These Word templates will ideally have a clean layout in keeping with corporate design specifications, and be technically correct and user-friendly. Users will use the correct and latest template each time, and make the most of Word’s features to ensure their document ultimately looks just the way the template’s creator intended it.

There is potential to get a lot right here. With a well-thought-out template concept, proper execution, and the aid of helpful tools and processes, it is possible to make professional Word templates a reality.

The three factors for successfully using Word templates at your company

When it comes to Word templates, success is measurable. And the criteria for this are actually quite similar at most companies: Consistent branding, legally compliant documents, high-quality content of standard documents, user productivity, and efficient provision processes. The fine-tuning that leads to this success is simple:


Good template skills:

The basics of a professional Word template

A Word template’s quality and usability are based on a combination of many small settings. As such, every approach always involves at least thinking about the most important of these details. The following questions will give you a good overview of what to remember in terms of basic design and formatting, and which aspects are critical in practical usage.

The template's basic design

Word Vorlage

Page layouts and formats

  • What formats do you need? DIN A4, letter, others?
  • Do you want to strictly follow certain standards (e.g. DIN 5008 for letters)?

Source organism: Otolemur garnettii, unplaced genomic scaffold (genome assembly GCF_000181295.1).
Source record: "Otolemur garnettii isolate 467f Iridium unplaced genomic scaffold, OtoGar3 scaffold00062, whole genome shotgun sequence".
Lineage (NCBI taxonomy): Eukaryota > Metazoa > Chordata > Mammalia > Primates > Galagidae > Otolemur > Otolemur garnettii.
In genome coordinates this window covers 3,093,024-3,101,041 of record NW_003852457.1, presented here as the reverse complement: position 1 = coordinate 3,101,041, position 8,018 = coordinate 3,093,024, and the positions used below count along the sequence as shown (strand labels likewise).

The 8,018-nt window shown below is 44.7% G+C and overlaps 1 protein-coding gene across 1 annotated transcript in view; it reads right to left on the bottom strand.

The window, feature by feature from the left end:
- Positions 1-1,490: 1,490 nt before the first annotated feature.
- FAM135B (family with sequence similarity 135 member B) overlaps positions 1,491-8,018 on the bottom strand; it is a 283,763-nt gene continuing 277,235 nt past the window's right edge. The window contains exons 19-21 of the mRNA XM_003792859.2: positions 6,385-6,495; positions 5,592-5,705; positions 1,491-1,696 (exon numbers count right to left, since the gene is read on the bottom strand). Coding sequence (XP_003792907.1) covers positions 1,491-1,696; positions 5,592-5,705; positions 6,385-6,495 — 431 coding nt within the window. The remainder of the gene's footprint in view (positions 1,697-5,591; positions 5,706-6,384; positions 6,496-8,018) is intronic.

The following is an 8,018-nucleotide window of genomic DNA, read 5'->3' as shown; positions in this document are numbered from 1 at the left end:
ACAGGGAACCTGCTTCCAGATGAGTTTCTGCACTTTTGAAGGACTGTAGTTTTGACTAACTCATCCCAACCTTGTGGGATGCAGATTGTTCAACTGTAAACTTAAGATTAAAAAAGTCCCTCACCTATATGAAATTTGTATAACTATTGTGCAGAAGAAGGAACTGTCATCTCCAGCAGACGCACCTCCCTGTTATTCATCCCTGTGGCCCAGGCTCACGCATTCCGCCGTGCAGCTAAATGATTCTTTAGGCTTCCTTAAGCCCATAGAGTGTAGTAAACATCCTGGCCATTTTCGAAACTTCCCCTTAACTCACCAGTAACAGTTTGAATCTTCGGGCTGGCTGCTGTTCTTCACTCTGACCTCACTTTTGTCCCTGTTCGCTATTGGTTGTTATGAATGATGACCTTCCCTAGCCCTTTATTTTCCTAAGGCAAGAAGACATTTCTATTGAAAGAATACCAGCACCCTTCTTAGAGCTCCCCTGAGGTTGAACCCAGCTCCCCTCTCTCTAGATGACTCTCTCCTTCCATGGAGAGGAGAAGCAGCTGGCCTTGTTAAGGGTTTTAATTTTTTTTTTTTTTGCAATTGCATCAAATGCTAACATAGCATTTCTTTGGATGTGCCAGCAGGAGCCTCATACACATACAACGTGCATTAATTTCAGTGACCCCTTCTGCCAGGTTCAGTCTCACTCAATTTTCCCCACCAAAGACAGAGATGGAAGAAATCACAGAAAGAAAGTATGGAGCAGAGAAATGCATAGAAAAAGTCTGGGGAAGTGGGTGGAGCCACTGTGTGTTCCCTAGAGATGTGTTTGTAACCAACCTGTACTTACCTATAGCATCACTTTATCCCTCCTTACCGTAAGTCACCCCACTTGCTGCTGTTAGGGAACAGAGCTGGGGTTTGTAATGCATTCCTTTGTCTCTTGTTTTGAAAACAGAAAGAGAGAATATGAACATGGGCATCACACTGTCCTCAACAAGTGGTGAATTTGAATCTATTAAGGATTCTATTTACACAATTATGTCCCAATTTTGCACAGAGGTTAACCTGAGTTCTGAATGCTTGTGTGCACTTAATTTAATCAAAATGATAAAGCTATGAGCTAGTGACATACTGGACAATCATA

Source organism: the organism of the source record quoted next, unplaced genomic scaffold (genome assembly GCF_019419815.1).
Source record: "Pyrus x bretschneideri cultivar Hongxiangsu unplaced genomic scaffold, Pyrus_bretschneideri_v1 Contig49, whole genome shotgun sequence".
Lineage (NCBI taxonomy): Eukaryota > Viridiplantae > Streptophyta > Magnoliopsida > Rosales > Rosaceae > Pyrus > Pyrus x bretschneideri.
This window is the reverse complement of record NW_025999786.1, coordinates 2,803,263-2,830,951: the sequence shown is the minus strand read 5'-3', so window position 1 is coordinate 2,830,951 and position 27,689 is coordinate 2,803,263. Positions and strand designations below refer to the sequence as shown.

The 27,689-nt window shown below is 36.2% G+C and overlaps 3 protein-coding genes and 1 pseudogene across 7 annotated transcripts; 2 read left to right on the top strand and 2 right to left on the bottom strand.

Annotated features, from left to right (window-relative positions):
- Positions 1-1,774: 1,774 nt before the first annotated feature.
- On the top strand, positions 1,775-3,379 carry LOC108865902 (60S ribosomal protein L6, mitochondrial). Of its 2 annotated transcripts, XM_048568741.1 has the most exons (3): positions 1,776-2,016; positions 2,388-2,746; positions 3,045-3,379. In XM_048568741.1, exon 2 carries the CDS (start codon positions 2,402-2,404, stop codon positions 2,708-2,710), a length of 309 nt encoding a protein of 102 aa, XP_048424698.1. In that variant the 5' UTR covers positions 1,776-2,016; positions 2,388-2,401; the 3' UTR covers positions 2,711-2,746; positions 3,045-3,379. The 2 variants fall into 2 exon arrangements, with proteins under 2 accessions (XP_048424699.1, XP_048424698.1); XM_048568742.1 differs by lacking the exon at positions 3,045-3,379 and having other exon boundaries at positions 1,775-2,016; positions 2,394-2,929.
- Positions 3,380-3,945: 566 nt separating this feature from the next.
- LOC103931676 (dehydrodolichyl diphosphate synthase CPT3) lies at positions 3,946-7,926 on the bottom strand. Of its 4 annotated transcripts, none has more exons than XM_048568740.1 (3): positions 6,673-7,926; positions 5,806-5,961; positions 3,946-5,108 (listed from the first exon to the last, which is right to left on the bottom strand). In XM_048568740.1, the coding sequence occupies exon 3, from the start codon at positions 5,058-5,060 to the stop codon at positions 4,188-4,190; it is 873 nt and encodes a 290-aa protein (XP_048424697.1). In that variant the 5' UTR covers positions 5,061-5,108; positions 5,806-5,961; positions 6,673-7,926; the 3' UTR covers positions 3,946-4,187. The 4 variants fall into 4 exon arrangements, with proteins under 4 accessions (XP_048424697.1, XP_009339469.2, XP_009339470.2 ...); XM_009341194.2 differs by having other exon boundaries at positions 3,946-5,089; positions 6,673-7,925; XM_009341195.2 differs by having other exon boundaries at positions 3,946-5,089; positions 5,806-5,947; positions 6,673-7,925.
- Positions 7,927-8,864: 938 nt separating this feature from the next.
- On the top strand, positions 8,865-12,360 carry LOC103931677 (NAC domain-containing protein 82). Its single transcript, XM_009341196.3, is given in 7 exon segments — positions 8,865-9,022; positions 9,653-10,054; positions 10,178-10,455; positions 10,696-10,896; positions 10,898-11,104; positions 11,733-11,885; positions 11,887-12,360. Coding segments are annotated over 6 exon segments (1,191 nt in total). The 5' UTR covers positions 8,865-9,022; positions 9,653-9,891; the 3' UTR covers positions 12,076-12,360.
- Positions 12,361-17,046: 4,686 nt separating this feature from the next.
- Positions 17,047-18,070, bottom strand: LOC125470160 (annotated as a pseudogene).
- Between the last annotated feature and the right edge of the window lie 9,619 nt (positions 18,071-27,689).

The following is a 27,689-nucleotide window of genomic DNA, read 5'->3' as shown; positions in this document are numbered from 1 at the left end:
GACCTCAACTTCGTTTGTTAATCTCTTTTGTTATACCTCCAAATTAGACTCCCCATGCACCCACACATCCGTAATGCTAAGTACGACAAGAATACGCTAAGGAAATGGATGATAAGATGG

Headers and footers

  • What information do you want in the footer? Work on the maximum amount of space needed if there are different footers (e.g. for different companies in your corporate group).
  • How is the logo positioned? Is there more than one logo?
  • What other design elements are to be used?
  • Are document IDs required?
  • Where should all these elements be displayed? (e.g., only on the first page, only on even pages?)
Kopf-und Fusszeile Icon

First page

  • Do you need a first page with a different layout?
  • Will you be using Word’s cover page function?

Structuring document content

  • Is content to be specifically positioned in a certain place (e.g. a certain starting position for text on all pages, fixed positions for recipients and senders in letters)?
  • Is certain content to be kept at a certain size (e.g. set height of a signature, set size for image placeholders)?
  • Content in Word is best arranged using tables (with borders set to invisible). The critical factor here: Are your users familiar with using tables or is it a case of the easier the better?

Print outs

Will your documents be printed on company letterheads that already contain some of the aforementioned elements?

Text layout


Color scheme:

  • Is there already a color scheme/theme for Microsoft Office? Due to its heavy use of color, PowerPoint often acts as a primary medium of sorts, with Word simply adopting the color scheme.


  • What different formatting styles do you need for your text, headings, captions, highlighting or links? Styles can help you combine font sizes, spacing before/after paragraphs, line spacing, left/right indentation, page numbering and other features into easy-to-use formatting.
  • How are the styles to be displayed to users? Word shows styles in simple alphabetical order, enabling you to control the display through clever naming.

List levels

  • What types of lists and numbering do you need?
  • What logic can you use across the various list levels?
  • How are users meant to switch between the levels?
  • Cleverly linking styles with list levels makes it possible, for instance, to switch levels simply by pressing the Tab key.


  • What types of indices do you need? Word offers tables of contents, bibliographies, tables of figures and tables of authorities as basic indices.
  • For example, how do you want your table of contents laid out? Do you need one variant with page numbers and one without?

A Word template’s quality and usability are based on a combination of many small settings

Other help for users

Tables and shapes